Review: Words in Deep Blue by Cath Crowley

Title: Words in Deep Blue

Author: Cath Crowley

Published: 06 June 2017 | Alfred A. Knopf Books for Young Readers

Date Read: 30 July 2017


Love lives between the lines.

Years ago, Rachel had a crush on Henry Jones. The day before she moved away, she tucked a love letter into his favorite book in his family’s bookshop. She waited. But Henry never came.

Now Rachel has returned to the city—and to the bookshop—to work alongside the boy she’d rather not see, if at all possible, for the rest of her life. But Rachel needs the distraction, and the escape. Her brother drowned months ago, and she can’t feel anything anymore. She can’t see her future.

Henry’s future isn’t looking too promising, either. His girlfriend dumped him. The bookstore is slipping away. And his family is breaking apart.

As Henry and Rachel work side by side—surrounded by books, watching love stories unfold, exchanging letters between the pages—they find hope in each other. Because life may be uncontrollable, even unbearable sometimes. But it’s possible that words, and love, and second chances are enough.

*Finished copy kindly provided by Penguin Random House for review*

Who wouldn’t be enticed to read a book that is about books and lovers of books? That premise of Words In Deep Blue is what immediately captured my interest making me immediately put it on my anticipated reads list for this year. And just when I thought that the story is a simple as that I was so wrong because inside this book is a heartfelt story that tackles family, friendship, grief and loss

Told in alternating POV’s of old friends Rachel and Henry, we were all brought to the small town of Gracetown where Rachel and Henry grew up together. Until a time came when Rachel needs to move to another town. Loose ends have been left with Henry and her other friends. But now, years have passed and she has returned to Gracetown. Returning to her old hometown, old friends and to Henry. But nothing is ever the same. Rachel is no longer the same.

Now, they are both forced to deal with the past, live in the present and get ready for the future and face the truths.

“I’ve missed her. Even now when she’s not being herself, I miss her.”

I like Henry! He’s cool and geeky and such a sweetheart. Though I’m quite annoyed on how he reacts with Amy (sicker than a love-sick boy) I liked him because he was able to redeem himself at the latter part of the book. He wears his heart on his sleeve. I really can’t blame him on what happened between him and Rachel, but what I do appreciate about him is that he gently woven himself back into Rachel’s life. He knows that something is going on with her but he didn’t push her into telling him what it is. He let her take her time to tell him.

“I think you should be depressed. I think depression is completely fair enough. Depression is the absolute response here.”

Rachel on the other hand is such a tough nut to crack. From the beginning, her sadness and grief can be seen. She’s still grieving for the loss of her brother. She’s also grieving the loss of her “old-self” mom. Reading about Rachel on the books actually makes me feel melancholic. I felt for her. I felt her sadness, her grief, her guilt. Being in Gracetown makes her feel alive again even for just a little. The town holds a lot of memory of her and her brother and going back has been a  good start for healing to her.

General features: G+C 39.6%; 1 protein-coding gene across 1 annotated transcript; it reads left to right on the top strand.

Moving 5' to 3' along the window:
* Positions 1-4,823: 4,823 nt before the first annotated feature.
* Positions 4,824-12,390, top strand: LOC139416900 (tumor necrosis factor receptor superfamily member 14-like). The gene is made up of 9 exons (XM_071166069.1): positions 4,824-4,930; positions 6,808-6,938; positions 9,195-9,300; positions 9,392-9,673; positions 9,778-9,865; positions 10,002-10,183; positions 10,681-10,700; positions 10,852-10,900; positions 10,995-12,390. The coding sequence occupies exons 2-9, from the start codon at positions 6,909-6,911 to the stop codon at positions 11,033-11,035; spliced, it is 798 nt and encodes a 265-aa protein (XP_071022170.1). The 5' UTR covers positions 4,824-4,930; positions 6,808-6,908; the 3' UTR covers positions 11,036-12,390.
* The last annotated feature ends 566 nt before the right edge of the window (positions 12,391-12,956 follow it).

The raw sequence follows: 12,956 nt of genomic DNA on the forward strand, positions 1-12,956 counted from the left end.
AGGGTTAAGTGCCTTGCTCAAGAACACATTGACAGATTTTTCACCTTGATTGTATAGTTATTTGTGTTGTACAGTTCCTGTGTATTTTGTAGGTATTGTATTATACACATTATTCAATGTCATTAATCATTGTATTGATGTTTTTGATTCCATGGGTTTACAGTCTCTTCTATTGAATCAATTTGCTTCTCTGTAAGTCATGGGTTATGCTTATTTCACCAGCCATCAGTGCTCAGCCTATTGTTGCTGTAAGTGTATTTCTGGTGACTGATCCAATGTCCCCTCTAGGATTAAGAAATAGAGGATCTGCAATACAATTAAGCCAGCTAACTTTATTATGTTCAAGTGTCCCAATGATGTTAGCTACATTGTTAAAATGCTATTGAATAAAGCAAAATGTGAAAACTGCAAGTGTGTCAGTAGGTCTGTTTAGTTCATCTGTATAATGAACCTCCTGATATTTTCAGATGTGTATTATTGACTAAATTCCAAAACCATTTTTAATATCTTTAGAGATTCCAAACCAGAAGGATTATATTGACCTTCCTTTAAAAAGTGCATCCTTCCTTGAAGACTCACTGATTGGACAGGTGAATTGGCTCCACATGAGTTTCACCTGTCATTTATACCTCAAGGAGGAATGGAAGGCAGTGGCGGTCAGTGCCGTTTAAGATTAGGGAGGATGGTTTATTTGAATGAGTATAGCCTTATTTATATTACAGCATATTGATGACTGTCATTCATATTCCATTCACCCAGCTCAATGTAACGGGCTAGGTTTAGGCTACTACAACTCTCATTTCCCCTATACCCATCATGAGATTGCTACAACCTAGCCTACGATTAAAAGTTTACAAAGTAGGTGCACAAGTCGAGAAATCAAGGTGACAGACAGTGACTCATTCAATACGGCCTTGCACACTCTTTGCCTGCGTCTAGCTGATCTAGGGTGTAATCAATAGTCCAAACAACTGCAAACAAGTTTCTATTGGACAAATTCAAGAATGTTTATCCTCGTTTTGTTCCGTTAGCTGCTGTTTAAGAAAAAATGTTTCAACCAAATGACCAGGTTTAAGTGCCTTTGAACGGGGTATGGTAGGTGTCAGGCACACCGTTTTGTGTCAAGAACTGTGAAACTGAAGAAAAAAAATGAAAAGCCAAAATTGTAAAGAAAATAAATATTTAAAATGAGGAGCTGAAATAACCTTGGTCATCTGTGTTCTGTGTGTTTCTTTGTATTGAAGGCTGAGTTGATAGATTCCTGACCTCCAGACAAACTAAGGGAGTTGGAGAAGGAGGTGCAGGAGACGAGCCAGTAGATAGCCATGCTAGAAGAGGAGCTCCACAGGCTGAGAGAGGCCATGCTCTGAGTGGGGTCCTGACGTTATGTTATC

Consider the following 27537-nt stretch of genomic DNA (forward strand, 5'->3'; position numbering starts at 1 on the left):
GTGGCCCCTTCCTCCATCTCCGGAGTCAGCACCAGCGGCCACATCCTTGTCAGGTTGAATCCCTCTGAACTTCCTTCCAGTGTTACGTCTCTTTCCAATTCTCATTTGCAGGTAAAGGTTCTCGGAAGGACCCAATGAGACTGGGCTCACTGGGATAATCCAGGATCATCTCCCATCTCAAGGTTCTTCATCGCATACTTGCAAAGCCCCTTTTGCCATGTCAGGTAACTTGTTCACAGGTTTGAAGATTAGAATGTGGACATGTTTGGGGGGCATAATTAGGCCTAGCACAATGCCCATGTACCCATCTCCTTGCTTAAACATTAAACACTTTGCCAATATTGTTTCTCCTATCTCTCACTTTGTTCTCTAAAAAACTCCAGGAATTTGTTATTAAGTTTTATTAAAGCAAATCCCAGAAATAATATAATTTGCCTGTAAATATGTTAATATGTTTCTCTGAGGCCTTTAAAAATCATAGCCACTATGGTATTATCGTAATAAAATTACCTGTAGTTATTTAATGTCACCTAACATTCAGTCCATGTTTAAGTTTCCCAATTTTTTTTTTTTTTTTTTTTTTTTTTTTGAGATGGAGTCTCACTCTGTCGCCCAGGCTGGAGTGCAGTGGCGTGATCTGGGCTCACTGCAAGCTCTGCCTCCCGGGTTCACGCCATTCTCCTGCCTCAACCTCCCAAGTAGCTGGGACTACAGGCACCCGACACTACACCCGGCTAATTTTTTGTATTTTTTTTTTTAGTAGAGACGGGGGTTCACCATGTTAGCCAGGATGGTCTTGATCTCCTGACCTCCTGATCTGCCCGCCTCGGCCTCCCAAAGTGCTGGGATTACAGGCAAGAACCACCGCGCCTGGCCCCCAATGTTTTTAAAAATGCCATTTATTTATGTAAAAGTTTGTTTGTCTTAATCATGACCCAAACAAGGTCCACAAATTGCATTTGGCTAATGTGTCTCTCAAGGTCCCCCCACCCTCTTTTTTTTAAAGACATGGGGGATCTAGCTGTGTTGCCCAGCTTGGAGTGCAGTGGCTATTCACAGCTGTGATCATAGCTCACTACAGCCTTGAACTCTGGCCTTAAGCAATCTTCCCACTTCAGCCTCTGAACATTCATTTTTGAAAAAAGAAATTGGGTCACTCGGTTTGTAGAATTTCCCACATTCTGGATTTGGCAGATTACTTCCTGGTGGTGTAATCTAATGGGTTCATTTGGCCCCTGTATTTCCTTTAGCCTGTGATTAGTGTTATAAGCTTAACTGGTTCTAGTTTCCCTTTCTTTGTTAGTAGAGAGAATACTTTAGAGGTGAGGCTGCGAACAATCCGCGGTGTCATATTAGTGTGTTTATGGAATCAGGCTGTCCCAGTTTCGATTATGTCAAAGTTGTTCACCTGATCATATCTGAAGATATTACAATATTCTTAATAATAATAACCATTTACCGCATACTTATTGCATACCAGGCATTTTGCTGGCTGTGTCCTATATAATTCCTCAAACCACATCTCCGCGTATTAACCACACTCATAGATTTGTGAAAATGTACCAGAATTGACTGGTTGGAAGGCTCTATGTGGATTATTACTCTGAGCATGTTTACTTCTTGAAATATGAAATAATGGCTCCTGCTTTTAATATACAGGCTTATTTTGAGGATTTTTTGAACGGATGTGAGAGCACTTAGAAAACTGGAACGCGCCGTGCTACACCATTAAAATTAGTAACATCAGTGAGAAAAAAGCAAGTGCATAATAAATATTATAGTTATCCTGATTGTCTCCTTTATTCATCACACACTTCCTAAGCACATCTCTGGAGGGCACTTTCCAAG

The other characters also made the book more solid. There’s George, Lola, Martin, Rachel’s Aunt and even Henry’s Parents, these set of characters are all there at the center of the story solidifying the story more with their sub-stories that is as interesting as the main story itself.

“Secondhand books are full of mysteries, which is why I like them.”

The Howling Bookstore is the brightest part of this book form me. Just imagining how cozy the bookstore looks makes me fall in love with books all over again. I really love the unique idea of the Letter Library where customers can write in books, circle the words they love and highlight lines. They can leave notes in the margin and thoughts about meanings of things that can be later discovered by other people. This idea is brilliant because its like another method of communication. It creates connection between strangers who might share the same love and passion as you.

The Letter Library is also home to Rachel and Henry’s sweet moments. Though the love-story is not the highlight of the whole story, I still feel giddy whenever there is a Rachel-Henry moment. *squeee*

I love the characters, I love the story so why not give it 5 stars? Well because, it took quite long for the story to get into the heart of the matter. I reached a point where it felt like I was dragging myself into the story (but I did get my feet back at some point).

Another thing is that it feels like a lot is going on – death of someone, love life of someone, the bookstore, the books and letters. There are a lot of subplots that are very interesting and I think are important parts of the story but sadly the ending did not give it enough justice. In fact, I felt that the ending is still quite a loose end for me.

“The past is with me; the future is unmapped and changeable. Ours for the imagining, spreading out before us. Sunlight-filed, deep blue, and the darkness.”

Overall, it has been an interesting read for me. I loved the characters and the whole concept of the Howling Books but I just wished that the ending could’ve been more close tied. Nevertheless, I’ll be on the lookout for more of Cath Crowley’s books.


3 thoughts on “Review: Words in Deep Blue by Cath Crowley

  1. novelcravings says:

    I’ve heard very little about Words In Deep Blue but what I have heard is good. It sounds like a book that might require some tissues though. Thank you for your review, I think I will be picking this one up in the future.

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